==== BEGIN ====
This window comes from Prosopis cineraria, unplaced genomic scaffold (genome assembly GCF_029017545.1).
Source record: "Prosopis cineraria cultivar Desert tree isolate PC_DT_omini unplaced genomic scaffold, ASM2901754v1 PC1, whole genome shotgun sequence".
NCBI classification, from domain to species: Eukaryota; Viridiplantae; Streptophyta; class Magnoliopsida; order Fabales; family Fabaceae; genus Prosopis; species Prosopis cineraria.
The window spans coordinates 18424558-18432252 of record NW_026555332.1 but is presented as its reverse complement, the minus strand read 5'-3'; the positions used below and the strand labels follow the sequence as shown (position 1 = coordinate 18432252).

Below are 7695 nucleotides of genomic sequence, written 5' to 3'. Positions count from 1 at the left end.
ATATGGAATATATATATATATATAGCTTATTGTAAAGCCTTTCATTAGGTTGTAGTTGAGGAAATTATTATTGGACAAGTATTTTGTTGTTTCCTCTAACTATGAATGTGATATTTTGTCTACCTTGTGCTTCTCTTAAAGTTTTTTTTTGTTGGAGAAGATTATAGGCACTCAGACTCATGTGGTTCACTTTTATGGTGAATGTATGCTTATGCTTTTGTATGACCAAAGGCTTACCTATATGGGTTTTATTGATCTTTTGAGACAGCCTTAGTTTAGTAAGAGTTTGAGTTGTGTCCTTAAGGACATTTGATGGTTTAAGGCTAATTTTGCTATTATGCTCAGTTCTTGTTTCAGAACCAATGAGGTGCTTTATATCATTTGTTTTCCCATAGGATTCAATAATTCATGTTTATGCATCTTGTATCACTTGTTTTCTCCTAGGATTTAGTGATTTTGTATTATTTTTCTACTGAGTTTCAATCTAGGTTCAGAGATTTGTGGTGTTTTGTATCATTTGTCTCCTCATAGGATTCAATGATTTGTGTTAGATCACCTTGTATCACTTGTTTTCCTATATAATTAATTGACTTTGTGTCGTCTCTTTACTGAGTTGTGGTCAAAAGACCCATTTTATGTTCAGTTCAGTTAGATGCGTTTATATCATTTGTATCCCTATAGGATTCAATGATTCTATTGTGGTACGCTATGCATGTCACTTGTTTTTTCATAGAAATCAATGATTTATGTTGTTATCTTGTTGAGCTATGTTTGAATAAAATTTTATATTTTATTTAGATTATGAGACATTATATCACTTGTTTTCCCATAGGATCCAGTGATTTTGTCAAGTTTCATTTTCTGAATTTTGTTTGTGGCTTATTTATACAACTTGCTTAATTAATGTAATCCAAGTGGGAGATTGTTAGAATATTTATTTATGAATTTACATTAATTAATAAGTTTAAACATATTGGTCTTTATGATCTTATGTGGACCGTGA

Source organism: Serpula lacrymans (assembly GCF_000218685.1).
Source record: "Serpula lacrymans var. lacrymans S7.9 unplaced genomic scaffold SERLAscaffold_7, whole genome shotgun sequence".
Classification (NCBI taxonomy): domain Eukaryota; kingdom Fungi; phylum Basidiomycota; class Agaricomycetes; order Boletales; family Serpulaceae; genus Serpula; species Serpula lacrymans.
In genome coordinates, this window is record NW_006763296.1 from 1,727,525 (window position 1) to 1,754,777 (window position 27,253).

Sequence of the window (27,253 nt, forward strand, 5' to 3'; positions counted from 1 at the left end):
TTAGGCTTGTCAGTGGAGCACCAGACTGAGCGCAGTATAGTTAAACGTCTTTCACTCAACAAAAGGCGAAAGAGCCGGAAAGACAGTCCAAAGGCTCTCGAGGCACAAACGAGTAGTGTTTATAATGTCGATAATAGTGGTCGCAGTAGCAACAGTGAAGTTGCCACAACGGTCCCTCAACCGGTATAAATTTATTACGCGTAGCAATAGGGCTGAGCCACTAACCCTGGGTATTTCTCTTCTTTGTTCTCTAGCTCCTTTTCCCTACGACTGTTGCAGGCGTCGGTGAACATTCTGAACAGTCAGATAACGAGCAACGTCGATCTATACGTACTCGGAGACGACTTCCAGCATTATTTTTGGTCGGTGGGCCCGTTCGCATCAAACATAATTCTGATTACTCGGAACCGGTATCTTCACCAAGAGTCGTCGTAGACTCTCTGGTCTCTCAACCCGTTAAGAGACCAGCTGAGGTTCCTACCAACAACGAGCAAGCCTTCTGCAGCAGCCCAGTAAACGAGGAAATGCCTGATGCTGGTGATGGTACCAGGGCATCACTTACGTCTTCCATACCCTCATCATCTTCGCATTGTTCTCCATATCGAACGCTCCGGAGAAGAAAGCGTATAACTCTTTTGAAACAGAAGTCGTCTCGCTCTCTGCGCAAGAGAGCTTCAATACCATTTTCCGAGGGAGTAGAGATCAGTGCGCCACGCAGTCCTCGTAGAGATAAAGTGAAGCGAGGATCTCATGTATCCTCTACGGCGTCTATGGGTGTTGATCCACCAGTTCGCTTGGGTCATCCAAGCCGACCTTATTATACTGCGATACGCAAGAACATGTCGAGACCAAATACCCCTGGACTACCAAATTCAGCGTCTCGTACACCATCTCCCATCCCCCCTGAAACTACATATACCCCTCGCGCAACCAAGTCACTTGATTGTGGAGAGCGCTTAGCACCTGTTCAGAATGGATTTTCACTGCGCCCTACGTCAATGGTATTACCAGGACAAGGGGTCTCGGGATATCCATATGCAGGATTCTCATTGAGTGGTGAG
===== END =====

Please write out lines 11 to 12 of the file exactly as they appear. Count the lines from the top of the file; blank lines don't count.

Sequence of the window (27,253 nt, forward strand, 5' to 3'; positions counted from 1 at the left end):
TTAGGCTTGTCAGTGGAGCACCAGACTGAGCGCAGTATAGTTAAACGTCTTTCACTCAACAAAAGGCGAAAGAGCCGGAAAGACAGTCCAAAGGCTCTCGAGGCACAAACGAGTAGTGTTTATAATGTCGATAATAGTGGTCGCAGTAGCAACAGTGAAGTTGCCACAACGGTCCCTCAACCGGTATAAATTTATTACGCGTAGCAATAGGGCTGAGCCACTAACCCTGGGTATTTCTCTTCTTTGTTCTCTAGCTCCTTTTCCCTACGACTGTTGCAGGCGTCGGTGAACATTCTGAACAGTCAGATAACGAGCAACGTCGATCTATACGTACTCGGAGACGACTTCCAGCATTATTTTTGGTCGGTGGGCCCGTTCGCATCAAACATAATTCTGATTACTCGGAACCGGTATCTTCACCAAGAGTCGTCGTAGACTCTCTGGTCTCTCAACCCGTTAAGAGACCAGCTGAGGTTCCTACCAACAACGAGCAAGCCTTCTGCAGCAGCCCAGTAAACGAGGAAATGCCTGATGCTGGTGATGGTACCAGGGCATCACTTACGTCTTCCATACCCTCATCATCTTCGCATTGTTCTCCATATCGAACGCTCCGGAGAAGAAAGCGTATAACTCTTTTGAAACAGAAGTCGTCTCGCTCTCTGCGCAAGAGAGCTTCAATACCATTTTCCGAGGGAGTAGAGATCAGTGCGCCACGCAGTCCTCGTAGAGATAAAGTGAAGCGAGGATCTCATGTATCCTCTACGGCGTCTATGGGTGTTGATCCACCAGTTCGCTTGGGTCATCCAAGCCGACCTTATTATACTGCGATACGCAAGAACATGTCGAGACCAAATACCCCTGGACTACCAAATTCAGCGTCTCGTACACCATCTCCCATCCCCCCTGAAACTACATATACCCCTCGCGCAACCAAGTCACTTGATTGTGGAGAGCGCTTAGCACCTGTTCAGAATGGATTTTCACTGCGCCCTACGTCAATGGTATTACCAGGACAAGGGGTCTCGGGATATCCATATGCAGGATTCTCATTGAGTGGTGAG